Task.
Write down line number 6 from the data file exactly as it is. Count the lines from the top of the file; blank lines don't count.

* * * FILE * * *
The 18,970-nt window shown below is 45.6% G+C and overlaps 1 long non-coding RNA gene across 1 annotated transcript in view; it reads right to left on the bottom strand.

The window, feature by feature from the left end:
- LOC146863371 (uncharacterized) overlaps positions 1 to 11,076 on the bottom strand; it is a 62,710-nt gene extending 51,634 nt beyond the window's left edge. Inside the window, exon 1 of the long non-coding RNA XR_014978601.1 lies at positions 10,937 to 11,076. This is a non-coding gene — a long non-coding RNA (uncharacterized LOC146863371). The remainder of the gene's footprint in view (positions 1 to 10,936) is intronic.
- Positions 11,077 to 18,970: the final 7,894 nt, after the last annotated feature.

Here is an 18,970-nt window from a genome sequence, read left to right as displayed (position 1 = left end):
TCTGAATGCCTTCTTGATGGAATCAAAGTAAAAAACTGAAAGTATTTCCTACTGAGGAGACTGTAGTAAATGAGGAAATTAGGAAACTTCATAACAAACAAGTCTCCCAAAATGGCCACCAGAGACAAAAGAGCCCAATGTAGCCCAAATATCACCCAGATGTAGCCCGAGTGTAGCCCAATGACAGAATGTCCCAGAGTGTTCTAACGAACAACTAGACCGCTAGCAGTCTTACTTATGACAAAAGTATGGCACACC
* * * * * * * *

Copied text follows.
TCTGAATGCCTTCTTGATGGAATCAAAGTAAAAAACTGAAAGTATTTCCTACTGAGGAGACTGTAGTAAATGAGGAAATTAGGAAACTTCATAACAAACAAGTCTCCCAAAATGGCCACCAGAGACAAAAGAGCCCAATGTAGCCCAAATATCACCCAGATGTAGCCCGAGTGTAGCCCAATGACAGAATGTCCCAGAGTGTTCTAACGAACAACTAGACCGCTAGCAGTCTTACTTATGACAAAAGTATGGCACACC